After the Killing Fields: Lessons from the Cambodian Genocide
Bloomsbury Academic, 30 thg 3, 2005 - 256 trang
For 25 years, Cambodia's Khmer Rouge have avoided responsibility for their crimes against humanity. For 30 long years, from the late 1960s to the late 1990s, the Cambodian people suffered from a war that has no name. Arguing that this series of hostilities, which included both civil and external war, amounted to one long conflict—The Thirty Years War—Craig Etcheson demonstrates that there was one constant, churning presence that drove that conflict: the Khmer Rouge. New findings demonstrate that the death toll was approximately 2.2 million people—about half a million more than commonly believed. Detailing the struggle of coming to terms with what happened in Cambodia, Etcheson concludes that real justice is not merely elusive but may, in fact, be impossible for crimes on the scale of genocide.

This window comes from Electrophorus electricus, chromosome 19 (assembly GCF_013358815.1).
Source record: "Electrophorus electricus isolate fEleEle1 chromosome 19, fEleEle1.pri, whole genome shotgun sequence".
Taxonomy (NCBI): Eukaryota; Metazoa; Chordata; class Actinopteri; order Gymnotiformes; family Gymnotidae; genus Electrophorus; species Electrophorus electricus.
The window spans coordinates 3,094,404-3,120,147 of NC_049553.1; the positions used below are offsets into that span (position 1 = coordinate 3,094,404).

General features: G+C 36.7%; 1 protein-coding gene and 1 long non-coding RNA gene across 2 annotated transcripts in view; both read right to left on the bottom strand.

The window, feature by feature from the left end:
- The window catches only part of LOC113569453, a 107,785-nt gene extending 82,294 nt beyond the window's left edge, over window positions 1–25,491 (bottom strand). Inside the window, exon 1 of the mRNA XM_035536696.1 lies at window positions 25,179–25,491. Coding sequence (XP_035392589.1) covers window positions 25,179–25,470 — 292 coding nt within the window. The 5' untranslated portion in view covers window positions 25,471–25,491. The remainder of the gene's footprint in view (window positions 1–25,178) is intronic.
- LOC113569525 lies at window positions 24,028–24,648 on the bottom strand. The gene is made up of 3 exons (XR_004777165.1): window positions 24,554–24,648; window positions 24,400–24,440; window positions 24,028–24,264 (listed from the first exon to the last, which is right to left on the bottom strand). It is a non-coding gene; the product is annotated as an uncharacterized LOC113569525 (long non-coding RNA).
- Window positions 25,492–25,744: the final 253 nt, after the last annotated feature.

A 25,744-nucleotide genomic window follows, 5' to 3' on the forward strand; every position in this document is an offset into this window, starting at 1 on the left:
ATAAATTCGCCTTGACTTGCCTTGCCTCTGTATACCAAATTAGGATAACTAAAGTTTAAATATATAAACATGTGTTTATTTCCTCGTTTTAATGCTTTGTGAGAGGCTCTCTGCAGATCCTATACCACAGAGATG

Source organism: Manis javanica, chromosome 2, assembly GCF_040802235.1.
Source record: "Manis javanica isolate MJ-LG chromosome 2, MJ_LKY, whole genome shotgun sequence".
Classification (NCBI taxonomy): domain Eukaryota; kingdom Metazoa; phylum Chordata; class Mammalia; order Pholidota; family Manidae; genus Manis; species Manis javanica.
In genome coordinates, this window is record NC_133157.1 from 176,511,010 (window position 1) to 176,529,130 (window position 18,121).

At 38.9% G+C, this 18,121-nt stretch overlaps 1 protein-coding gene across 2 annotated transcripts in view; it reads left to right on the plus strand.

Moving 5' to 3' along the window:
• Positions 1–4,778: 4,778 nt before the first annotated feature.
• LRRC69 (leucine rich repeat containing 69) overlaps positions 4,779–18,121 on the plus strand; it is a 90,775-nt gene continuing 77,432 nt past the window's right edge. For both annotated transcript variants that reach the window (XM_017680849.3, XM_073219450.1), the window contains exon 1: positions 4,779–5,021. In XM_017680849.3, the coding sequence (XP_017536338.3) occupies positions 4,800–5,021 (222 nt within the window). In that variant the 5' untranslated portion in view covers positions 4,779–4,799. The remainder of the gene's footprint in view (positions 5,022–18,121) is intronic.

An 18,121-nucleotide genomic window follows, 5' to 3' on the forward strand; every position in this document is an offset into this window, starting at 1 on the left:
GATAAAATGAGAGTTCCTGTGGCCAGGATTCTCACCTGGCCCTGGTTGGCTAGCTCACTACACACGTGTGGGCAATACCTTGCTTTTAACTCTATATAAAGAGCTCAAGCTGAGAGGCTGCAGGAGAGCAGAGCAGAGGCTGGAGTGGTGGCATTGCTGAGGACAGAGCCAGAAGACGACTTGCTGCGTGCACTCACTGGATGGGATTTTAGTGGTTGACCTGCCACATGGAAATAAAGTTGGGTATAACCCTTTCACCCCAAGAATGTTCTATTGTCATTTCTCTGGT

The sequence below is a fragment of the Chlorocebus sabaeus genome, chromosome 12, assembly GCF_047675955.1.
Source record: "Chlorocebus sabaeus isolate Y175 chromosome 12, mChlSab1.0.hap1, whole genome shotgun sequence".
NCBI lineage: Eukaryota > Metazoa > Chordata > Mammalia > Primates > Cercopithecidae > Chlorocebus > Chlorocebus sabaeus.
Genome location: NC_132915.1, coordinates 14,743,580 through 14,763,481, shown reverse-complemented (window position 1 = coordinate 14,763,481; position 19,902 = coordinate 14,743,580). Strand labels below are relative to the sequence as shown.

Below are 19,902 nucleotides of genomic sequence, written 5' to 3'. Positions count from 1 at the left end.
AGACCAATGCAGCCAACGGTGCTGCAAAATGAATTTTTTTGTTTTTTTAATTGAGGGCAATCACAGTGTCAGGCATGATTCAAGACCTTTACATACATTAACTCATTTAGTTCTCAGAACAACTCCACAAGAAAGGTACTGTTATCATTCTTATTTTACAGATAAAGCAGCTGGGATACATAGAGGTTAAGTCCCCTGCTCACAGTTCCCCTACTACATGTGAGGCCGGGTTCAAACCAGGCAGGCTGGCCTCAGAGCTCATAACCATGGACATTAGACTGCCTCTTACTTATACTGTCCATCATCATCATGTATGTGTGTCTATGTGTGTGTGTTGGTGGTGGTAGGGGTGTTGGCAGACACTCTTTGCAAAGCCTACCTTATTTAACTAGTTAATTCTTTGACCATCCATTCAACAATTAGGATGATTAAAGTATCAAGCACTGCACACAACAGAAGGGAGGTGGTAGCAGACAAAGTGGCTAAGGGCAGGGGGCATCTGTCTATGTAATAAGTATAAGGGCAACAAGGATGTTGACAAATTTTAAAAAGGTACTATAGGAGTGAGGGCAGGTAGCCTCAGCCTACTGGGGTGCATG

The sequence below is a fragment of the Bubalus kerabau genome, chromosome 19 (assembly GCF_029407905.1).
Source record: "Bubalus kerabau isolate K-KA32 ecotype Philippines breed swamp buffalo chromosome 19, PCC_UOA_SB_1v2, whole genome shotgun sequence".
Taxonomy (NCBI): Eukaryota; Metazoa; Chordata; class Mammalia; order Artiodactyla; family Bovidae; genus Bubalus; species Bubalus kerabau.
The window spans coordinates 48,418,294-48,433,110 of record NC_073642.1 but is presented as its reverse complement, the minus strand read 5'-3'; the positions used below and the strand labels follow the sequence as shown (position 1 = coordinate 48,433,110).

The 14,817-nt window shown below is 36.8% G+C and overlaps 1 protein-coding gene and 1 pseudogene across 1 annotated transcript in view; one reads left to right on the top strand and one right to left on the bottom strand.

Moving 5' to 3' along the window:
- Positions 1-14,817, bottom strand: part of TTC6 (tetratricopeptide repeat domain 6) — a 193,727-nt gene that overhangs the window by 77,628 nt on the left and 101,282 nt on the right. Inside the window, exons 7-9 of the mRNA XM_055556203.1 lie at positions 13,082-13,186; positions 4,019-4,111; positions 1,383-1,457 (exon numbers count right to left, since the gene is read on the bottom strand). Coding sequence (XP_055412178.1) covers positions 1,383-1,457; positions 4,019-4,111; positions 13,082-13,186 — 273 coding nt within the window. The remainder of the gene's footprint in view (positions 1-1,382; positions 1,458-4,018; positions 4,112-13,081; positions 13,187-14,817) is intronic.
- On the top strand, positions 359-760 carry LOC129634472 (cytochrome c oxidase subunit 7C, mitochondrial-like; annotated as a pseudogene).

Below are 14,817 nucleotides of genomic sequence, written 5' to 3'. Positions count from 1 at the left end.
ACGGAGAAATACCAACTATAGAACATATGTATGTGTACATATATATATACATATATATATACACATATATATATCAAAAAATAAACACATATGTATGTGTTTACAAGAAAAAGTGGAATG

Kết quả 1-3 trong 19
... final communiqué from the failed peace talks ; the only thing the two sides could agree on was something that was not true : they affirmed that Cambodia was undivided and indivisible . The government responded by adopting the " Law on ...
... final stage in the debasement of the victims : denial of their ontological status , a positive affirmation that the victims , perceived as not worthy of existing , in fact never did exist . Thus is denial of genocide the final , most ...
... final act of revenge against those who destroyed Cambo- dia's revolution and wrought so much havoc , the final nail in the Khmer Rouge coffin . They would also see a tribunal as the final “ proof ” that the party's perception of its own ...
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